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Ever Wish You Were Sherlock?

When I was a kid, I thought being a geek meant you were doomed to a life of being uncool.

That was horribly inconvenient, because I was a very geeky kid. I started reading before I went to kindergarten. I taught myself chemistry in third grade. Worst of all, I was good at math. 

Then one day I discovered a geeky guy named Sherlock Holmes.

And I realized that being a geek could be pretty cool. For a couple of years, I wanted to be Sherlock.

But the horrible truth is that Sherlock was fictitious, so that just wasn't an option.

When I got to high school, I took a physics class and really loved it. Al Einstein was another geeky guy who was Xtremely cool.

I knew better than to think I'd ever be Einstein, but I majored in math and physics anyway and then got my Ph.D. in theoretical physics at UC Berkeley.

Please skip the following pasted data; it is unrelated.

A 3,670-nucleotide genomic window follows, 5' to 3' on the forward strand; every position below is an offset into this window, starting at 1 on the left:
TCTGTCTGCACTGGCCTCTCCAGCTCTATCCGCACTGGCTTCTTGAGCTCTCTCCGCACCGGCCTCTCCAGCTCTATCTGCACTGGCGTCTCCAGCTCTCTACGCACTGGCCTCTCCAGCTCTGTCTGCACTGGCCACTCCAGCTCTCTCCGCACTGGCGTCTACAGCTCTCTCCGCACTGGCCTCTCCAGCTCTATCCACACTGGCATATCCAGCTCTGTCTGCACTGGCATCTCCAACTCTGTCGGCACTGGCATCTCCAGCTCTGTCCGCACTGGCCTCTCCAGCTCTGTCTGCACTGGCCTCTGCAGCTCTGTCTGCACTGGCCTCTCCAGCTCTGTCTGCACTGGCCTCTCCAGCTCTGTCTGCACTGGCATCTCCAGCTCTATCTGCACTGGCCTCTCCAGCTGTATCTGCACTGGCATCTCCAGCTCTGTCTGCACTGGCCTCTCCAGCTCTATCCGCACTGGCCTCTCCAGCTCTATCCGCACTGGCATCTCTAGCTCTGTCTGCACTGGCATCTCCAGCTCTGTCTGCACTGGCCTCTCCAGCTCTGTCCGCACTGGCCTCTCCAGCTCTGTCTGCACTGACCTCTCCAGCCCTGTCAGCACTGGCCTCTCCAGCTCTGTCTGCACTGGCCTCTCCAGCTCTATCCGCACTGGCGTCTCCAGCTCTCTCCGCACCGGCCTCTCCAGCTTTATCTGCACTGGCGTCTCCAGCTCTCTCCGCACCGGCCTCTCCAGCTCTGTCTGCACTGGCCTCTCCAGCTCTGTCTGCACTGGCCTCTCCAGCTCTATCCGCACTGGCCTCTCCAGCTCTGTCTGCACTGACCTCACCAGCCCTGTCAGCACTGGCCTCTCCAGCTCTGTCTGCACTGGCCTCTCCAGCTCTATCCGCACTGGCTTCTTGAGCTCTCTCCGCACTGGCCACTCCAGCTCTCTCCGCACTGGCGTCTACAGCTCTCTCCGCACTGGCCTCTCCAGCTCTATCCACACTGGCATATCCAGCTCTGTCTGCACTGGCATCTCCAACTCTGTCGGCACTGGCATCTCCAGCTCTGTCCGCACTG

Physics is fun, but by the time I got halfway through grad school, I realized it was never going to be enough for me. I loved reading suspense fiction, especially anything by Ken Follett. 

I desperately wanted to write a novel someday. Sure, that was kind of crazy. Scientists aren't supposed to be artsy. They're supposed to be lab rats. But I didn't care. I wanted to write a novel.

I never wanted to be Ken Follett, but I studied his writing pretty intensively. Eventually, I got several novels published, and they've won me a bunch of awards. 

Lately, I've gotten very well known around the world for my teaching on how to write fiction. 

And I've also had some fun using logic and math to investigate some very weird "mad science" claims. 

The hard part of life is figuring out who you are.

I'm not Sherlock Holmes. I'm not Al Einstein. I'm not Ken Follett. 

I'm a geeky guy who likes to apply logic and math to the real world and who writes suspense novels about geeky guys and geeky girls. 

Hang out here with me and we'll have some fun.

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